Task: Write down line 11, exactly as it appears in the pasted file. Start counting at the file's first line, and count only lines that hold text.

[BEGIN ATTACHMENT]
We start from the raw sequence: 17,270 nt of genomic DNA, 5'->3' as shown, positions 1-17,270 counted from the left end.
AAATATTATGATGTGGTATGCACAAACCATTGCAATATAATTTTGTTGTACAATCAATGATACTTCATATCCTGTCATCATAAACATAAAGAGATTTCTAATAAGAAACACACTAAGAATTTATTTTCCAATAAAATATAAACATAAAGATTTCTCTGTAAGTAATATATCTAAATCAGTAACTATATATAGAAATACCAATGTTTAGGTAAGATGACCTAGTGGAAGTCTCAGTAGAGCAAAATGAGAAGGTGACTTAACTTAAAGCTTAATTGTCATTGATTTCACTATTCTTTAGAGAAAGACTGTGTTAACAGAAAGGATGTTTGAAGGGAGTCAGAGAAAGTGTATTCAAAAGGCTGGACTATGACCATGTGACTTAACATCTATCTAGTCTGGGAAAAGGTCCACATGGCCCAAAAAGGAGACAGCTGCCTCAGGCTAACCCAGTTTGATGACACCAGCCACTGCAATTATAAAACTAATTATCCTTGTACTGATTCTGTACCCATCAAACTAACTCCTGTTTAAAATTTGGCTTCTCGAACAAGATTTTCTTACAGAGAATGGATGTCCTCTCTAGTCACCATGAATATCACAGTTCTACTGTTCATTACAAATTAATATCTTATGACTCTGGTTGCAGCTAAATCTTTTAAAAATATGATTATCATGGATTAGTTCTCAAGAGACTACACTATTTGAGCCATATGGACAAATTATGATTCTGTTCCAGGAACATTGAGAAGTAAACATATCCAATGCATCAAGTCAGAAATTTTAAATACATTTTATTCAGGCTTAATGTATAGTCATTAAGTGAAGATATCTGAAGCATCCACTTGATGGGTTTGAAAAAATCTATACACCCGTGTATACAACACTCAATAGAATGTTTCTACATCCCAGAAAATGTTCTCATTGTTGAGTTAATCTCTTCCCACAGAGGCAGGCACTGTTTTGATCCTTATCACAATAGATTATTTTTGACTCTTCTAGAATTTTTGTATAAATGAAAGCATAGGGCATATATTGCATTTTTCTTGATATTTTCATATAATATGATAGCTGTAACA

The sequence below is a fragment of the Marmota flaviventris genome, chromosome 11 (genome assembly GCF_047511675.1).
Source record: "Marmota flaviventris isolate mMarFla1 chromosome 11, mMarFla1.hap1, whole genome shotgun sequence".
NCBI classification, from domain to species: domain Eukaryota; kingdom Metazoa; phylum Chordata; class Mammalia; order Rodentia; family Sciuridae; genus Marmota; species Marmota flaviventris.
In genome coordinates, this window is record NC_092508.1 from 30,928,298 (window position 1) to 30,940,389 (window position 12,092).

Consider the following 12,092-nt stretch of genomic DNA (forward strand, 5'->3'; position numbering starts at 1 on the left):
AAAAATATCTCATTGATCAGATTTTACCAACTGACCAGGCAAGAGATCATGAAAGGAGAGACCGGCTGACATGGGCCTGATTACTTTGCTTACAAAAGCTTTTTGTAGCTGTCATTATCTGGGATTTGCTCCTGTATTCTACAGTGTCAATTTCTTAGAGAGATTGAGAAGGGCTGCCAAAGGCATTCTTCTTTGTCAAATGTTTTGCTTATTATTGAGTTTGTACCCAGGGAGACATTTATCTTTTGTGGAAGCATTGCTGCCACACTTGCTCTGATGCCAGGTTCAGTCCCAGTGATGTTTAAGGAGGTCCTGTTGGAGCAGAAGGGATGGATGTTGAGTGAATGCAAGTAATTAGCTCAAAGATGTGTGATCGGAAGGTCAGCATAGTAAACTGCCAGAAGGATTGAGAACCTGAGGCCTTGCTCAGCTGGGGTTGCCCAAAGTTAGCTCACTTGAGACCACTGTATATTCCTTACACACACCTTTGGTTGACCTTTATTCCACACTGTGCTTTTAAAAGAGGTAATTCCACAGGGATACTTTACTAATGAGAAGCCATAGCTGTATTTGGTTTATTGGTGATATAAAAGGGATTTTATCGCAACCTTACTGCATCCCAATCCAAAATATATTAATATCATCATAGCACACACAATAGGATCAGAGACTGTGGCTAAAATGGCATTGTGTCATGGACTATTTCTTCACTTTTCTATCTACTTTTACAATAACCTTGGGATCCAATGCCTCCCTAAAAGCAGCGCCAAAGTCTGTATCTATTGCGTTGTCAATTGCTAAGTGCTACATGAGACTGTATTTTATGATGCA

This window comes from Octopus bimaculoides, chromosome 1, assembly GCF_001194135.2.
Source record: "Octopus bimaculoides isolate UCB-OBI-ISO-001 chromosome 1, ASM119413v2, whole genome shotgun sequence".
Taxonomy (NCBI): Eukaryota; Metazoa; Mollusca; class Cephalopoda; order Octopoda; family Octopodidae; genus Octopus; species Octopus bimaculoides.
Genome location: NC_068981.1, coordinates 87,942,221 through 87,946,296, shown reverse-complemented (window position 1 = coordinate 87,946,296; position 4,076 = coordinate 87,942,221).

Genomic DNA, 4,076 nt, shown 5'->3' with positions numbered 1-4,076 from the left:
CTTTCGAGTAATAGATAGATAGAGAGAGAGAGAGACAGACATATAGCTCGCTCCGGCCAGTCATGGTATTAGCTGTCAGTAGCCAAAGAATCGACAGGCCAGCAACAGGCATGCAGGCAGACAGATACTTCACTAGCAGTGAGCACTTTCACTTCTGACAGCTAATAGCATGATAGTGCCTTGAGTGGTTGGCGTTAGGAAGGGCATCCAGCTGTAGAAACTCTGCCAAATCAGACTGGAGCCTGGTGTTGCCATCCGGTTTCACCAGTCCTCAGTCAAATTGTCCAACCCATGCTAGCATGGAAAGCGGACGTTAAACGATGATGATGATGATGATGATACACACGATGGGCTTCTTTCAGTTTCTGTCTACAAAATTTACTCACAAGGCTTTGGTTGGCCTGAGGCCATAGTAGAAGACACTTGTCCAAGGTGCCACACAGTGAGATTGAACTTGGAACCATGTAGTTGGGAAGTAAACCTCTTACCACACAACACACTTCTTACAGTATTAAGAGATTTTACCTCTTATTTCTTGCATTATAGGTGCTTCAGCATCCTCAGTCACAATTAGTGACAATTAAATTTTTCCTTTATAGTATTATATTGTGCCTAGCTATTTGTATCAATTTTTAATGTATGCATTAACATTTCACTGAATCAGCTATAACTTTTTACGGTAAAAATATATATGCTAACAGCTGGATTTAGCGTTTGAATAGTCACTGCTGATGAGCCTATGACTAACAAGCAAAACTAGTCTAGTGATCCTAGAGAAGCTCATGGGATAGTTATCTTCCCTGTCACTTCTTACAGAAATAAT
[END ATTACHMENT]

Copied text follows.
Taxonomy (NCBI): Eukaryota; Metazoa; Mollusca; class Cephalopoda; order Octopoda; family Octopodidae; genus Octopus; species Octopus bimaculoides.